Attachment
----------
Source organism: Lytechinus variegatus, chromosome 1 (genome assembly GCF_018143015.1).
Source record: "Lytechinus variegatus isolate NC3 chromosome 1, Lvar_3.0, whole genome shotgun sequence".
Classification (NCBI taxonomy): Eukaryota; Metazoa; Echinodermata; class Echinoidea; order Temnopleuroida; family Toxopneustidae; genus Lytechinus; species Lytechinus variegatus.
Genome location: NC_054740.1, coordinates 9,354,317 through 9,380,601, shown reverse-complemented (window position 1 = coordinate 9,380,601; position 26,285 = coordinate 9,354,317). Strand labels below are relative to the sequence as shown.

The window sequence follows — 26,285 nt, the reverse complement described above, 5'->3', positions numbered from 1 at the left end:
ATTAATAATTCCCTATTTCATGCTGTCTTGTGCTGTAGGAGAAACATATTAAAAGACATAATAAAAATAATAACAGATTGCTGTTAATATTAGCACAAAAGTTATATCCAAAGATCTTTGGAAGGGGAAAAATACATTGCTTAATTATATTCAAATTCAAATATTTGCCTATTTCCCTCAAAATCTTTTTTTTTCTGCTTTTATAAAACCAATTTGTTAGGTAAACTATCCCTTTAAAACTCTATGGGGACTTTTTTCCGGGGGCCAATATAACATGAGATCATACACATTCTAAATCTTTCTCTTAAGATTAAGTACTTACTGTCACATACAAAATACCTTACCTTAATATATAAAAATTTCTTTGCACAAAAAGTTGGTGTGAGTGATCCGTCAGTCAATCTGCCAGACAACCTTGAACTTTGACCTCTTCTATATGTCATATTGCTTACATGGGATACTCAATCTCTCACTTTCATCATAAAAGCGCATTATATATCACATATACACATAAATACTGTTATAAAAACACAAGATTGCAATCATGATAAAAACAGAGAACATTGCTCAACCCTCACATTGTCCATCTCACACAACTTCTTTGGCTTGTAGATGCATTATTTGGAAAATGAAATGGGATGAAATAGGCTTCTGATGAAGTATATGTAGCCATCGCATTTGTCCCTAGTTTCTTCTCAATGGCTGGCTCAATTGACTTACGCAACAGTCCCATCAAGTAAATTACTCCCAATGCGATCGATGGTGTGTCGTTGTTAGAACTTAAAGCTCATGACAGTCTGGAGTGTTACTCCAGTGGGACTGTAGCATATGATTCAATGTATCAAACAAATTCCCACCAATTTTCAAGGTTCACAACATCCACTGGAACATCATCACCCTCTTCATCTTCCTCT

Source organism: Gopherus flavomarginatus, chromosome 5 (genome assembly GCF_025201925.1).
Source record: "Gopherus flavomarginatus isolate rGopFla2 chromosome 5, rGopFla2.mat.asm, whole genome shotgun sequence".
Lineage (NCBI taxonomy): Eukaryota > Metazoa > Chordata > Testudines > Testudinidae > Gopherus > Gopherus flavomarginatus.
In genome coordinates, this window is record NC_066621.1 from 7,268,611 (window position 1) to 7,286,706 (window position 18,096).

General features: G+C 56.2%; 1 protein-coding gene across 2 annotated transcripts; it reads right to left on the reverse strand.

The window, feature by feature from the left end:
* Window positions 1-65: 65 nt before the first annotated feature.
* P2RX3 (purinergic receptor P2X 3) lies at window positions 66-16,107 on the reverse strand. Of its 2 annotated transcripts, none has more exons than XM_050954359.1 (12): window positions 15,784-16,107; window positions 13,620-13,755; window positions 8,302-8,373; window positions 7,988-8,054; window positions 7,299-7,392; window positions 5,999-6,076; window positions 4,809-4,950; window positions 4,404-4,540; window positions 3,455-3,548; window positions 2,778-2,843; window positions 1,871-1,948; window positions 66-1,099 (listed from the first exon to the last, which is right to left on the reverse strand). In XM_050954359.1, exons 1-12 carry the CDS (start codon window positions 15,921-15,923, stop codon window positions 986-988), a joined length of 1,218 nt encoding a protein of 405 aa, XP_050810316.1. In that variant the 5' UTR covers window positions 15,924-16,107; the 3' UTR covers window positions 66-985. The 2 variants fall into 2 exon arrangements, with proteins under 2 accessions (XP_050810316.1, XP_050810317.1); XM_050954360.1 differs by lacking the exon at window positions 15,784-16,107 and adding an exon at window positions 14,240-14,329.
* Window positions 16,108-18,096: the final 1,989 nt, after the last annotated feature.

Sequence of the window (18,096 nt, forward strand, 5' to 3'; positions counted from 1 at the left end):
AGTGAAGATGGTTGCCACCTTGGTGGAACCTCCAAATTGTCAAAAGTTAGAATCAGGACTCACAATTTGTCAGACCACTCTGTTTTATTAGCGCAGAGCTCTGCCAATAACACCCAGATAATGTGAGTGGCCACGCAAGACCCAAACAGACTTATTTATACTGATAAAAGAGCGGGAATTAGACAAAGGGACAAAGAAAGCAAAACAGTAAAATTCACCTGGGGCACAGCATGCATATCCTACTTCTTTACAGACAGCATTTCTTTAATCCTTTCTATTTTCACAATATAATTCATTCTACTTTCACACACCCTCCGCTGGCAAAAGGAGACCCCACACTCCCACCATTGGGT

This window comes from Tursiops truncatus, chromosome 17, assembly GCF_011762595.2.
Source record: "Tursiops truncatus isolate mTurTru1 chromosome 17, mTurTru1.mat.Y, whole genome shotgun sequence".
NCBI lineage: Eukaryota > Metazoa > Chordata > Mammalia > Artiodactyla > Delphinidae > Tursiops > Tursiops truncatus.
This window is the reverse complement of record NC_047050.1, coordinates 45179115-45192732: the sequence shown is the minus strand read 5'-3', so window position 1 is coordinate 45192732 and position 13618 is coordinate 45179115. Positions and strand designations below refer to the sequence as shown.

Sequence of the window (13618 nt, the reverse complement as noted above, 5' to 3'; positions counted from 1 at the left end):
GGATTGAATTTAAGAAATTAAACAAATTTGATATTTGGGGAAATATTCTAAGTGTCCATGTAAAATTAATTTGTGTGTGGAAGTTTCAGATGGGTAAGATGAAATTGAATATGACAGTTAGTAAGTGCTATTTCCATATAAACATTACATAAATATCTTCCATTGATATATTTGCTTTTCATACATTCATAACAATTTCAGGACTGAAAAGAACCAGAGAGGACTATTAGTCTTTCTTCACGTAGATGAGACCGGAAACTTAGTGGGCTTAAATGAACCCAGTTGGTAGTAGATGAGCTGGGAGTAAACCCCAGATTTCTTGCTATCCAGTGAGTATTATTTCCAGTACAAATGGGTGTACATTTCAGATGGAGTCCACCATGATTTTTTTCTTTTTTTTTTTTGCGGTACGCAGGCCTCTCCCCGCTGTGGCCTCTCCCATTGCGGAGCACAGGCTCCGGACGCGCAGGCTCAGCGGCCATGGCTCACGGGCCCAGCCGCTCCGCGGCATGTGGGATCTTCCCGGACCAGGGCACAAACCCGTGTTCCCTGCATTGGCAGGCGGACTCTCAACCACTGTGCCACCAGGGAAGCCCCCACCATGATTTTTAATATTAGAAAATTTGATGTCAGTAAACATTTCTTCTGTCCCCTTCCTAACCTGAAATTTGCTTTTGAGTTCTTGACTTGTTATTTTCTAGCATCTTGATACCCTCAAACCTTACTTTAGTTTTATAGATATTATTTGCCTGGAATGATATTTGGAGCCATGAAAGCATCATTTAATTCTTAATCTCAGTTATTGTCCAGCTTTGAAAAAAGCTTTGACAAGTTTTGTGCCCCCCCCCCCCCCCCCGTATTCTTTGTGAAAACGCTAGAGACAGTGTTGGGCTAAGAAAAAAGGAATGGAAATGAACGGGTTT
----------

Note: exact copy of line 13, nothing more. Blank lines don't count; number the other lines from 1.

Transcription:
* Window positions 1-65: 65 nt before the first annotated feature.